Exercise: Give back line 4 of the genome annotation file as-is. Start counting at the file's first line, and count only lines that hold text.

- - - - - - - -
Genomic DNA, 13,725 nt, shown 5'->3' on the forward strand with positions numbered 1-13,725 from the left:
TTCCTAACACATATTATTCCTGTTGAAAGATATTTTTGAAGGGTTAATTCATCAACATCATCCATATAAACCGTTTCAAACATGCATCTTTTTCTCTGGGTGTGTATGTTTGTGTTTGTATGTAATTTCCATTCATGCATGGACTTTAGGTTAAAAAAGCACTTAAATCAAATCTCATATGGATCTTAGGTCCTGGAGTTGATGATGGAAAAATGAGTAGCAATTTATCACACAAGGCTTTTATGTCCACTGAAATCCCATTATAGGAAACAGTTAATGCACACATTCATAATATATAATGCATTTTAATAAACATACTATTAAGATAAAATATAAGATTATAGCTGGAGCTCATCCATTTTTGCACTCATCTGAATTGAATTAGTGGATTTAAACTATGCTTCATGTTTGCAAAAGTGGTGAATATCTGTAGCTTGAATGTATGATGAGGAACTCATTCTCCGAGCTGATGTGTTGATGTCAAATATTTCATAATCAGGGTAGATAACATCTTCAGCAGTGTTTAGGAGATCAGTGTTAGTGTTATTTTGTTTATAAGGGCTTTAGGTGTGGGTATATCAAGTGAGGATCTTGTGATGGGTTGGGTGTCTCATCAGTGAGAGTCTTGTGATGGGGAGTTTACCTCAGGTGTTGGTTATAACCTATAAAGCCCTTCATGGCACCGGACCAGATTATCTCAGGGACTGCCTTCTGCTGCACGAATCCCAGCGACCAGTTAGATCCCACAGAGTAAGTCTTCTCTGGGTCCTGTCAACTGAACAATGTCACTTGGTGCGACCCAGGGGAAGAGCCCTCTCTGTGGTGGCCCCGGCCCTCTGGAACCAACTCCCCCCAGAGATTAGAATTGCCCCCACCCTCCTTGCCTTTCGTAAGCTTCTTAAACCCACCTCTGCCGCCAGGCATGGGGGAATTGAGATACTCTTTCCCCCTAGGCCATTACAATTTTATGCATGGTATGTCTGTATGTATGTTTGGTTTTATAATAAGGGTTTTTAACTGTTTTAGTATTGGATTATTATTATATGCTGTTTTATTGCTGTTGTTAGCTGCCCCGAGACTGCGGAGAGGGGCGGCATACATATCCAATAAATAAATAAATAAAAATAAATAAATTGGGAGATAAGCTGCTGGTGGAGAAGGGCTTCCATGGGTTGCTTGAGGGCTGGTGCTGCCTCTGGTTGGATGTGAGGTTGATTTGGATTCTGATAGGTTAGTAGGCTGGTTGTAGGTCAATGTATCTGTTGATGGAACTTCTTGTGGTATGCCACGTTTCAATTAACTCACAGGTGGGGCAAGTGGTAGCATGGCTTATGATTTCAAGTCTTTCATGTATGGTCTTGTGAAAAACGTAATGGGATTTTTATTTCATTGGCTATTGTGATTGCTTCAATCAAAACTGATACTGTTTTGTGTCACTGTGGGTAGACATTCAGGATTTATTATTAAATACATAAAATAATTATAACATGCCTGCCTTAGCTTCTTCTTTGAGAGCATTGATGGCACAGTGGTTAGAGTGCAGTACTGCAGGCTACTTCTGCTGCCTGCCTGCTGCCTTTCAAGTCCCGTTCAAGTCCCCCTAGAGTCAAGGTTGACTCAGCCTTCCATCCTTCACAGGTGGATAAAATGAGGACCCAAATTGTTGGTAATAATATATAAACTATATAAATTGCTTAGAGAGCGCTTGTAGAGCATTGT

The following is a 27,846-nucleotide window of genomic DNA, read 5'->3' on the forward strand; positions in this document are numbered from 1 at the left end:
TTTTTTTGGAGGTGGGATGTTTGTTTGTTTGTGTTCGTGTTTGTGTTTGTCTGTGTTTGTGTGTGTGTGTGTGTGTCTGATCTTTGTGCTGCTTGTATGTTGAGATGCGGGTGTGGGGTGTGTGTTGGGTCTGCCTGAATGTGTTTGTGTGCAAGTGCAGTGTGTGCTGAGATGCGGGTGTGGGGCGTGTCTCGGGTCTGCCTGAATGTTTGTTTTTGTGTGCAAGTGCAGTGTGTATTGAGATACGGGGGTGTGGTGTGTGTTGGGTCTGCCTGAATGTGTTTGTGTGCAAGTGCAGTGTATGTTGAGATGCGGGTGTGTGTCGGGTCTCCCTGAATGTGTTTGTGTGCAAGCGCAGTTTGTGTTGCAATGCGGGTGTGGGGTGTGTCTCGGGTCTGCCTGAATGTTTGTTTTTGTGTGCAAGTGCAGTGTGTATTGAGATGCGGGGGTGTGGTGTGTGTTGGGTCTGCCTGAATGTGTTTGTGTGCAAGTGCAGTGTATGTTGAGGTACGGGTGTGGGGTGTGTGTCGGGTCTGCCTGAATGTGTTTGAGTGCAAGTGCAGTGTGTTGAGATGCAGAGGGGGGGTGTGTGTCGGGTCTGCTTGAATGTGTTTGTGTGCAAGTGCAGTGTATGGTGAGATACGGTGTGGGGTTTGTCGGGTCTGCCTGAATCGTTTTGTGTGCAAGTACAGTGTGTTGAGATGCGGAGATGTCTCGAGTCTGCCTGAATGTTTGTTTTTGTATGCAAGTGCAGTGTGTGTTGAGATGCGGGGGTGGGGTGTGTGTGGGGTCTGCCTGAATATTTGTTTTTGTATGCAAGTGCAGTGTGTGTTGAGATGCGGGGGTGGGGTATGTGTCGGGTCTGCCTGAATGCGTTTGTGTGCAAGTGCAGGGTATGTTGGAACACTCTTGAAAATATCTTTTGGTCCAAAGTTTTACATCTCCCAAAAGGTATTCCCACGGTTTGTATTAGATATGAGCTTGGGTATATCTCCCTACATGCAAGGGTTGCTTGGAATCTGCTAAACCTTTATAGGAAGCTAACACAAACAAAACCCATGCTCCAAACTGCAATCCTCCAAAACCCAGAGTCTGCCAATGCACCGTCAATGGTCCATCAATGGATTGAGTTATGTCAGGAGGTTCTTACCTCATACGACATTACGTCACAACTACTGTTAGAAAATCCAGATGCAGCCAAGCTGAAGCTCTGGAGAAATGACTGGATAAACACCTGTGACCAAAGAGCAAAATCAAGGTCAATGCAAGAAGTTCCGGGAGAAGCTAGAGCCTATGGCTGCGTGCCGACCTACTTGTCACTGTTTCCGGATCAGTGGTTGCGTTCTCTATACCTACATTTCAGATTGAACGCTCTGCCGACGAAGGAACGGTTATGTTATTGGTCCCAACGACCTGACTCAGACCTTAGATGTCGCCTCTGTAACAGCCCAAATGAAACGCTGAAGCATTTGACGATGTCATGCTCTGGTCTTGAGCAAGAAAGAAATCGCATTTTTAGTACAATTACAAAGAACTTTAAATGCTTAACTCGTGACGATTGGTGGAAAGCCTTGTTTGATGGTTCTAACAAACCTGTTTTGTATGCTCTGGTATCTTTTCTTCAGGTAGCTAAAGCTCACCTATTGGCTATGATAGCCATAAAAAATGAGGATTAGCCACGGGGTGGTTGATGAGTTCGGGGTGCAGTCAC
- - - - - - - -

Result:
TTTTTTTGGAGGTGGGATGTTTGTTTGTTTGTGTTCGTGTTTGTGTTTGTCTGTGTTTGTGTGTGTGTGTGTGTGTCTGATCTTTGTGCTGCTTGTATGTTGAGATGCGGGTGTGGGGTGTGTGTTGGGTCTGCCTGAATGTGTTTGTGTGCAAGTGCAGTGTGTGCTGAGATGCGGGTGTGGGGCGTGTCTCGGGTCTGCCTGAATGTTTGTTTTTGTGTGCAAGTGCAGTGTGTATTGAGATACGGGGGTGTGGTGTGTGTTGGGTCTGCCTGAATGTGTTTGTGTGCAAGTGCAGTGTATGTTGAGATGCGGGTGTGTGTCGGGTCTCCCTGAATGTGTTTGTGTGCAAGCGCAGTTTGTGTTGCAATGCGGGTGTGGGGTGTGTCTCGGGTCTGCCTGAATGTTTGTTTTTGTGTGCAAGTGCAGTGTGTATTGAGATGCGGGGGTGTGGTGTGTGTTGGGTCTGCCTGAATGTGTTTGTGTGCAAGTGCAGTGTATGTTGAGGTACGGGTGTGGGGTGTGTGTCGGGTCTGCCTGAATGTGTTTGAGTGCAAGTGCAGTGTGTTGAGATGCAGAGGGGGGGTGTGTGTCGGGTCTGCTTGAATGTGTTTGTGTGCAAGTGCAGTGTATGGTGAGATACGGTGTGGGGTTTGTCGGGTCTGCCTGAATCGTTTTGTGTGCAAGTACAGTGTGTTGAGATGCGGAGATGTCTCGAGTCTGCCTGAATGTTTGTTTTTGTATGCAAGTGCAGTGTGTGTTGAGATGCGGGGGTGGGGTGTGTGTGGGGTCTGCCTGAATATTTGTTTTTGTATGCAAGTGCAGTGTGTGTTGAGATGCGGGGGTGGGGTATGTGTCGGGTCTGCCTGAATGCGTTTGTGTGCAAGTGCAGGGTATGTTGGAACACTCTTGAAAATATCTTTTGGTCCAAAGTTTTACATCTCCCAAAAGGTATTCCCACGGTTTGTATTAGATATGAGCTTGGGTATATCTCCCTACATGCAAGGGTTGCTTGGAATCTGCTAAACCTTTATAGGAAGCTAACACAAACAAAACCCATGCTCCAAACTGCAATCCTCCAAAACCCAGAGTCTGCCAATGCACCGTCAATGGTCCATCAATGGATTGAGTTATGTCAGGAGGTTCTTACCTCATACGACATTACGTCACAACTACTGTTAGAAAATCCAGATGCAGCCAAGCTGAAGCTCTGGAGAAATGACTGGATAAACACCTGTGACCAAAGAGCAAAATCAAGGTCAATGCAAGAAGTTCCGGGAGAAGCTAGAGCCTATGGCTGCGTGCCGACCTACTTGTCACTGTTTCCGGATCAGTGGTTGCGTTCTCTATACCTACATTTCAGATTGAACGCTCTGCCGACGAAGGAACGGTTATGTTATTGGTCCCAACGACCTGACTCAGACCTTAGATGTCGCCTCTGTAACAGCCCAAATGAAACGCTGAAGCATTTGACGATGTCATGCTCTGGTCTTGAGCAAGAAAGAAATCGCATTTTTAGTACAATTACAAAGAACTTTAAATGCTTAACTCGTGACGATTGGTGGAAAGCCTTGTTTGATGGTTCTAACAAACCTGTTTTGTATGCTCTGGTATCTTTTCTTCAGGTAGCTAAAGCTCACCTATTGGCTATGATAGCCATAAAAAATGAGGATTAGCCACGGGGTGGTTGATGAGTTCGGGGTGCAGTCAC